In which I throw a pity party in 350 words.

For the past three weeks I’ve been feeling really unwell. I alluded to this in my post In which I do not over-share but haven’t provided many details*. Because this is a library blog, I’m still committed to a no-TMI, library-thoughts-only policy.

But illness relates to my library adventures in three ways:

  1. Everyone’s having fun without me.
    In the past three weeks, I’ve spent far too little time enjoying myself by learning new, exciting, librarian-ish things. And far too much time in doctors’ offices or curled up in a ball of pain at home.
  2. My professors & classmates are awesome. That almost makes it worse.
    My school friends have been taking notes for me and keeping me apprised of goings-on that I’ve missed. Several have sent personalized versions of “Miss you! Feel better!” messages. My instructors are no less understanding and reassuring, reminding me that my health is more important that school right now. Which is why it’s rotten not being able to hang out and learn from/with these helpful people as much as I’d like.
  3. It started so well. I’m frustrated that this semester, which began promisingly, feels like it’s being derailed. If I hated school and were doing poorly, I might take this latest difficulty as a sign that I’d chosen the wrong path. Instead, I adore school and have been doing great. I hate this random hurdle that’s appeared without warning and can’t be overcome by being clever, studying harder, or exerting willpower.

I’m trying to be positive and serene. But today I’m grumpy and discouraged. I want everything to go back to the way it was three weeks ago when I was rocking grad school and spending the majority of my time with cool LIS people. Medical exams, blood-work, sonograms, and CT scans are all very interesting when happening to someone else. They are not, however, my idea of a good time when there is librarianship to be learned.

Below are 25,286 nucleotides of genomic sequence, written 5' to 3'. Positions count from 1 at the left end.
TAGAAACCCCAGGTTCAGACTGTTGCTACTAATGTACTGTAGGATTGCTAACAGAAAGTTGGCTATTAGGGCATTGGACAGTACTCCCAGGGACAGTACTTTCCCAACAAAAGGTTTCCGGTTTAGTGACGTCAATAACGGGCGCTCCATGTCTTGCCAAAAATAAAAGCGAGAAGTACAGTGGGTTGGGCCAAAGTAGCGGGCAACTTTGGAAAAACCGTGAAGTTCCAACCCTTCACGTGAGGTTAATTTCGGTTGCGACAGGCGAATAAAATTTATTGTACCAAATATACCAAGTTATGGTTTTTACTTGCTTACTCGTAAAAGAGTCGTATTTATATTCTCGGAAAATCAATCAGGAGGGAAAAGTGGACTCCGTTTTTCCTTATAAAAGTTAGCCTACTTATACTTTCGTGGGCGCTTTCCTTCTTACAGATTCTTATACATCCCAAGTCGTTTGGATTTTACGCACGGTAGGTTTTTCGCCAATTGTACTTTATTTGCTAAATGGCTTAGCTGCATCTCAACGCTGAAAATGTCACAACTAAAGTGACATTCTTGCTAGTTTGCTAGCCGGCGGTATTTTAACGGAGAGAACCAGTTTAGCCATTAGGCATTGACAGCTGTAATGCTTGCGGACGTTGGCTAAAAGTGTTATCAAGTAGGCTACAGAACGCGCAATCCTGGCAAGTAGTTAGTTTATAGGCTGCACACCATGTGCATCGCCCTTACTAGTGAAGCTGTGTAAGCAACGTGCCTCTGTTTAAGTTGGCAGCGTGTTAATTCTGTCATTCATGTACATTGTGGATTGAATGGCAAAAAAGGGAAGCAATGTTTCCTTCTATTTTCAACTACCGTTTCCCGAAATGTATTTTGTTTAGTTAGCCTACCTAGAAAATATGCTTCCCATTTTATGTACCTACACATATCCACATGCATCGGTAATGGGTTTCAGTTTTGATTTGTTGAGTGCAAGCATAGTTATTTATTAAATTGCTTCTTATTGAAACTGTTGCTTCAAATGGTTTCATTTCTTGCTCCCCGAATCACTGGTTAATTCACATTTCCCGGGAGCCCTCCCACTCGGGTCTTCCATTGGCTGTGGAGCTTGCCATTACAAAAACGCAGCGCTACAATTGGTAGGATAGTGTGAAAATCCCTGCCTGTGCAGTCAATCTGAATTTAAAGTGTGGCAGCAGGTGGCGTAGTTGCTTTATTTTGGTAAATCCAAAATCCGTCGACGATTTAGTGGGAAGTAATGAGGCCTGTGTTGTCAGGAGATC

*Details I will share: I’m obviously not dying, otherwise I wouldn’t be blogging. My malady is of a physical rather than emotional/mental health nature. It hurts a lot.

27 thoughts on “In which I throw a pity party in 350 words.

  1. Lindsay Davis November 1, 2015 / 11:47 pm

    Sorry you’re sick. Don’t worry about school–there’s still plenty left. 😀

    Liked by 1 person

    • Library Heather November 3, 2015 / 12:49 am

      I know, but… I have always loved school and it pains me to miss any of it.


    • Library Heather November 3, 2015 / 12:51 am

      I will. Much more slowly than usual, maybe, but I always keep swimming. 🙂 Oh, and I can’t wait for the “Finding Dory” movie next summer.


  2. Teresa November 2, 2015 / 8:24 am

    Did my invitation to this Pity Party get lost in the mail? Were refreshments served?
    Hope the medical establishment provides you some answers and relief post haste.

    Liked by 1 person

    • Library Heather November 3, 2015 / 12:52 am

      Thank you, Teresa. My blog post is the invitation. I served… whine. *ducks to avoid projectiles*


      • Teresa November 3, 2015 / 8:56 am

        Sense of humor intact! Prognosis excellent, as loss of humor is a side affect of death.

        Liked by 1 person

  3. Christopher November 2, 2015 / 9:16 am

    Here’s hoping for a speedy recovery, but I also appreciate what your classmates’ and professors’ and for that matter your attitude say about the future of libraries.
    I’ve worked with several librarians who’ve proudly said “If I wanted to help people I wouldn’t have become a cataloger”. I’ve even lost count of the number of times I’ve heard “I don’t care what the patrons want.”
    I work in a library but I’m not a librarian. (For those who may be confused by this I don’t have the required degree for the title “librarian”. I’m a library assistant or para-professional.) But even so what motivates me every single day I’m at work is helping people. Nothing makes me happier than being able to fix a problem for a patron and having them say “Thank you!”